Bike Safety During Social Distancing

California has been one of the hardest hit states during the current pandemic. With lockdowns in place throughout the Bay Area, people have been looking for ways to keep themselves occupied. Cycling in particular has gained even more popularity during the COVID crisis as a form of both exercise and entertainment.

San Francisco had some of the strictest guidelines on what residents were allowed to do during lockdown, but biking was always allowed. That’s because it’s easier to maintain social distancing while on a bike. It’s only natural to stand within a few feet of other people while walking, but that’s against regulations. On a bike, maintaining at least six feet of distance between cyclists is much more natural. However, just because cycling has suddenly become popular doesn’t mean that safety is no longer a concern.

In fact, bicycle safety is now more important than ever. With hospitals and medical staff being pushed to their limit, everyone in the Bay Area should be taking safety precautions in every aspect of their lives. This is not the time to need serious medical help if you can avoid it.

Luckily, bicycle safety is as simple as following some common-sense guidelines. By following basic safety rules, biking can be a normal part of your life during lockdown. You can keep up your physical and mental health without worrying about staying safe.

1. Wear Helmets and Safety Gear

No matter what, you should always wear a helmet while biking. Wear a helmet can reduce the risk of a head injury during a crash by as much as 88%. That is by far the simplest and easiest way to keep biking a safe and healthy hobby.

You should also wear bright colors and use reflectors on your bike. It’s legally required for bikes to have back, side, and pedal reflectors. This helps keep you visible even to distracted drivers. Many bike accidents are caused by vehicle drivers, not by cyclists. Doing your best to remind drivers of your presence will help you prevent accidents that aren’t your fault.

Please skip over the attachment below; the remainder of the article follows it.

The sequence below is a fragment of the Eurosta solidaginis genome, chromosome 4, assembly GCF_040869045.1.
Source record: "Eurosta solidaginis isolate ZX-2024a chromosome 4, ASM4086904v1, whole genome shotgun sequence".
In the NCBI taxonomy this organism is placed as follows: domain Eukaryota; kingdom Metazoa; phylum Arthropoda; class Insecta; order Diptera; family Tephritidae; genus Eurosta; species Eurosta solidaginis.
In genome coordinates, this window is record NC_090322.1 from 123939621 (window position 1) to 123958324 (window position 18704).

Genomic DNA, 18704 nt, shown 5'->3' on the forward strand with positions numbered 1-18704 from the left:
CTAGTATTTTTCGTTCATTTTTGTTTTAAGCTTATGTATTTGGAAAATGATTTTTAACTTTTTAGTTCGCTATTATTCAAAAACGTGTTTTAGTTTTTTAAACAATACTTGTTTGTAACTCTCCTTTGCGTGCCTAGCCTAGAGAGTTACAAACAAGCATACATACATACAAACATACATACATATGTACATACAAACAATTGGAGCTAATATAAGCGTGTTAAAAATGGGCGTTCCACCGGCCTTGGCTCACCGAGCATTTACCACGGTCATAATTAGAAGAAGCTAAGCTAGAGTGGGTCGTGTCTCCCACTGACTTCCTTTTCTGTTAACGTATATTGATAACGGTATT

2. Avoid Busy Roads and Trails

With the reduction of vehicle traffic, many roads are becoming filled with cyclists, instead. While that’s exciting for everyone, it’s still best if you avoid biking in crowded areas. Biking on roads still puts you at risk of getting hit by a car that isn’t paying attention. Even crowded trails open you up to the possibility of hitting or being hit by another cyclist. Overcrowding is dangerous for cyclists – look for trails and roads without as many people, and you’ll be safer all around.

3. Follow Social Distancing Guidelines

The other reason you should avoid crowded trails is to allow you to follow social distancing guidelines. If you’re around people who do not live in your home, you need to keep at least six feet of distance between you and them. Many bike lanes, trails, and parks don’t allow you to pass people while leaving six feet of distance.

If you go biking with friends you don’t live with, you need to follow social distancing guidelines as well. The easiest way to do this is to bike single file. The bikes themselves act as a handy social-distancing tool. Keeping six feet apart is simpler when you have tires and handlebars to account for.

There have been rumors spread that proper social distancing requires leaving as much as 60 feet between cyclists. Luckily, that turns out to be untrue. Official studies have not been done that prove this “fact.” Biking on trails with other people is still safe, as long as you leave yourself those six feet minimum.

4. Limit Outings to Once a Day

Many places around the world requested that people limit their exercise outings to once a day. While that’s not the requirement in the Bay Area, it’s still a smart idea. The more frequently you leave your home, the more often you’re going to run into other people. You’re also going to be touching outdoor surfaces like doorknobs more frequently. Instead, do a single longer bike ride, and get the same amount of exercise in a single outing.

Biking is a great way to get outside and enjoy the weather without violating the new order to close beaches. Sidewalks and roadside trails are still open for bikers around the state. By following regular bike safety and social distancing rules, you can enjoy this hobby safely and avoid cabin fever.

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